Whole grain

Although humans have been eating grains for centuries, the modern grains we consume today are not the same as those eaten
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Don’t let clever marketing fool you – it’s what’s on the nutrition label and ingredient list that counts.
This notion was given support by several studies. In a 2007 randomized controlled study, 23 Australian 15-25 year olds showed
A new study, led by Nirupa Matthan from Tufts Medical Center, and published in the American Journal of Clinical Nutrition
While it's true that the caveman did not consume a lot of whole grains, the fact they have been with us for millennia and are considered an important part of some of the healthiest diets in the world lends credence to the idea that they are not only harmless but essential for achieving optimal health.
For such a universal activity, eating can be pretty confusing. Grocery stores are crowded with nutritional jargon -- think
A donut made with whole-wheat flour is just slightly healthier that the refined wheat one, but that doesn't make it into a healthy food, and the whole wheat-ification might confuse us into forgetting it's a food to consume rarely.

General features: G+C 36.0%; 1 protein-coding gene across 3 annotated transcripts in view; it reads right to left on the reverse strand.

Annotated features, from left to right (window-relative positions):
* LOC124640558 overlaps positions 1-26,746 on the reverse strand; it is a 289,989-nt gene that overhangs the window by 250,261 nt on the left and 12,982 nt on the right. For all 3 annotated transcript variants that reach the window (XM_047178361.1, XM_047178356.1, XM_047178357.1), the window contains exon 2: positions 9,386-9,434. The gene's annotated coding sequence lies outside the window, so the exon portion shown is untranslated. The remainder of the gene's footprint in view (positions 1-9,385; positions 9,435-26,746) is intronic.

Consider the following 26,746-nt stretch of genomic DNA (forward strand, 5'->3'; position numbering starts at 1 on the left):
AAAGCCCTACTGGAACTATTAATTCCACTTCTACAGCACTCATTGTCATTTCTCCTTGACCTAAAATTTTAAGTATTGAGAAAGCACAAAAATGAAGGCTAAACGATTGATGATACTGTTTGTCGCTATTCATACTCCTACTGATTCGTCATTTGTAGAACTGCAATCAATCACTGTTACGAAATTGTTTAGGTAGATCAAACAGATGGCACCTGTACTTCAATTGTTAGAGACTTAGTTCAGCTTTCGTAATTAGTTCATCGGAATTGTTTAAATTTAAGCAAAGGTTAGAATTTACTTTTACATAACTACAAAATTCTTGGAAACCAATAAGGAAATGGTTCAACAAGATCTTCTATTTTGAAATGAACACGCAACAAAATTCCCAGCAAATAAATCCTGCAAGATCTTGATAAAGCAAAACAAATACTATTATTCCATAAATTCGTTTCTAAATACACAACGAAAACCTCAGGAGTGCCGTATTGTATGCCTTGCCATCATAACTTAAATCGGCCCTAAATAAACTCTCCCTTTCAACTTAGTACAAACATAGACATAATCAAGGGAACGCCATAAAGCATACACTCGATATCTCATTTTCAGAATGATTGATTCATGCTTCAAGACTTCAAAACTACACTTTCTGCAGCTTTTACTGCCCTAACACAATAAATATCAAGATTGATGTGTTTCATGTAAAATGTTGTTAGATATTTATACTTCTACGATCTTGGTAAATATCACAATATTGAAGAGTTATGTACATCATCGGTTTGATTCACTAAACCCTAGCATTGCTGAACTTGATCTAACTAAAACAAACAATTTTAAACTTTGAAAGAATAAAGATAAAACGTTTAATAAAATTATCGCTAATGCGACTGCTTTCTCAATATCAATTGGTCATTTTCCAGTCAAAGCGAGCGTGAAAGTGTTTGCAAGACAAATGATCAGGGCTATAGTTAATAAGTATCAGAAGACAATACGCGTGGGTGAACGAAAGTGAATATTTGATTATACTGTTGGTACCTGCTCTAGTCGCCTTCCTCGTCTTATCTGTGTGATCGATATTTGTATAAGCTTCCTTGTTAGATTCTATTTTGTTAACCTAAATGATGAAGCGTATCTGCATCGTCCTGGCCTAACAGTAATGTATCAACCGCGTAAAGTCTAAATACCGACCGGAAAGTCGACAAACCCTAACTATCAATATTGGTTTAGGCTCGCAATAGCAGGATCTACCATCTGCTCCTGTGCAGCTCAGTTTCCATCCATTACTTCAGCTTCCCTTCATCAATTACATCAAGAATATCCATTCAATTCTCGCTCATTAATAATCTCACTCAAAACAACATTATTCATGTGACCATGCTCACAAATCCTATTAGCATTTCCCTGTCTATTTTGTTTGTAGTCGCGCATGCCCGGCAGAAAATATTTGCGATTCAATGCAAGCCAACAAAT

Whole grains have all of the parts of the original kernel -- bran, germ and endosperm -- in the original proportions, explains
Meet Ella Nemova, the Founder and Chief Faux Gras-preneur of The Regal Vegan, an artisan food company in Brooklyn focused on decadent vegan treats. Her opinions are fiery, and her suggestions eye-opening.
From Mother Nature Network's Jenni Grover: The Western diet is rich in highly processed, simple carbohydrates. White bread
A new study from the Harvard School of Public Health identified 545 grain products, looked at them through five different whole-grain criteria, and evaluated which criterion best measures the healthfulness of the product.
They identified 545 grain products from two major U.S. grocers, then collected nutrition content and ingredient lists, and
With the low-carb movement, so many clients that I counsel fear eating grains and starches altogether, and think they are better off without them. This is false! Many grains -- whole grains -- are indeed healthy and should be included as part of a healthy diet.
Like it or not, we tend to believe whatever we are exposed to in the media and in advertisements. In nutrition, this usually means that as a society we all follow the same diet fads, glorifying some foods over others in the quest for better health.
I've never been a fan of low-carb diets: Our bodies and our brains need carbohydrates to work effectively. Of course, not all carbohydrates are created equal. Here are six "great" carbs to keep in your diet.
Myth: Dairy makes you fat Cutting dairy just shoots you in the foot (and fat cells). Combined with calorie control, a dairy